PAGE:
Using an agile change management approach, the product team aligned its change efforts to the iterative development cycle:

Discovery: Together, members of the cross-functional team aligned on the “big why” with the business leadership, helping to shape a compelling vision that would act as the North Star throughout development. They used personas to identify the needs, expectations, and reservations of the various stakeholder groups to help shape the outlines of the plan. They also laid out plans for how to educate users about the agile journey.

Inception: As the team agreed on the MVP and the initial thin slice of functionality to deliver, the members responsible for launch and adoption also considered the question: “What is the thinnest slice we can take to achieve initial results?” What is an acceptable pilot? What will be the impact of the initial functionality and what is the simplest way to repeat and test relevant training?  What is an acceptable low fidelity way to begin communication? What are the most important messages to convey at first?

MVP Delivery: As the developers were working on the minimal viable product, the team members responsible for managing change also worked with an MVP mindset, for both content and delivery. Rather than building a big training plan highlighting all the benefits and functionality of a future product, they engaged pilot teams with “just enough” bite-sized training modules. Instead of investing a significant amount of time and resources in sophisticated communications at the beginning they started with simple, lower fidelity tools that could be tested and adapted quickly to user feedback.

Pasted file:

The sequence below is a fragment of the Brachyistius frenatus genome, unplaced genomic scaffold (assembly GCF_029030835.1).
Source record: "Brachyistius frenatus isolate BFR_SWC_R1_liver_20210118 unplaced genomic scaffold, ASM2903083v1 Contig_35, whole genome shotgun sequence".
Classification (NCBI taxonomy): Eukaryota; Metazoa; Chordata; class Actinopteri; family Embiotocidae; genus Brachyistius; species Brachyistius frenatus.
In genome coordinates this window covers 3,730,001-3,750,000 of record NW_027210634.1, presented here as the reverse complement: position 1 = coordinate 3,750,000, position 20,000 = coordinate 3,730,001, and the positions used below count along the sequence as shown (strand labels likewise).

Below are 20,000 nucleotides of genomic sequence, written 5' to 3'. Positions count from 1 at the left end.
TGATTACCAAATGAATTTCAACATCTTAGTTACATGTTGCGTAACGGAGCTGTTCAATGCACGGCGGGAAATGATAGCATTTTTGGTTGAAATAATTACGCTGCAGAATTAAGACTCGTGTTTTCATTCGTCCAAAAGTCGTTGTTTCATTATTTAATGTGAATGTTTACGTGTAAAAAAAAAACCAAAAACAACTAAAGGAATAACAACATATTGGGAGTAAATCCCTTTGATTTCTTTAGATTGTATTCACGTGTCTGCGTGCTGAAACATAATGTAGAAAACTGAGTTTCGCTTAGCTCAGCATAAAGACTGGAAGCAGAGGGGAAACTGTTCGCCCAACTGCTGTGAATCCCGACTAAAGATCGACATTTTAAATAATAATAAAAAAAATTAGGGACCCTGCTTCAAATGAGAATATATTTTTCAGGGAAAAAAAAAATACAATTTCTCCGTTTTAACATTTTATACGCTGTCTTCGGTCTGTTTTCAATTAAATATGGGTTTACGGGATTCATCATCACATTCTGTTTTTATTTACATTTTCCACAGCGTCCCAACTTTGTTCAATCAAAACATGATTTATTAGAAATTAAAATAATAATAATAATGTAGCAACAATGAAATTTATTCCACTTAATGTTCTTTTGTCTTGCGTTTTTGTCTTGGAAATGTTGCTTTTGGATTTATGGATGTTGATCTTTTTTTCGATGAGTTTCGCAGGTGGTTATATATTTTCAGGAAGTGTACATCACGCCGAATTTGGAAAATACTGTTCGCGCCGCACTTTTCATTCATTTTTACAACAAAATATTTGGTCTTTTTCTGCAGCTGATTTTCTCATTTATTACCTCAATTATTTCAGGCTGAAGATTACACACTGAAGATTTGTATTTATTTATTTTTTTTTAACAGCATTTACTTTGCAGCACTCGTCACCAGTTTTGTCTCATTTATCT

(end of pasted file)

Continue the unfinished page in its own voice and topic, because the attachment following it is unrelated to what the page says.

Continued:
Iterative Development: Following the rollout of the MVP, the change management activities kept pace with the expanding and evolving functionality. As the design team workshopped the product and gathered feedback from customers, this input was incorporated into training and communications materials. Members of pilot groups became change champions who became advocates across expanding networks. And with each iteration,  not only the content but the format of the change and communication tools evolved to become more sophisticated and robust:

Stakeholder alignment: From small workshops and one-on-one meetings to cross-functional design sessions to product champions to champion network
Communication: From individual slides and email blasts to product roadshows to all-company exhibitions
Training: From in-person demonstrations to recorded videos to self-paced digital tutorials
Business readiness: From individual paper checklists to crowdsourced task lists to automated onboarding

The takeaway

For any major change, product and development teams must take their users along on a journey, preparing them to be willing, able and ready to embrace the new product. The best way to do this is not with lofty expectations for massive big-bang transformation in one go. Rather, it is with a flexible, constantly evolving program of tools and activities that, like the product itself, start with an MVP then expand and evolve in response to user feedback.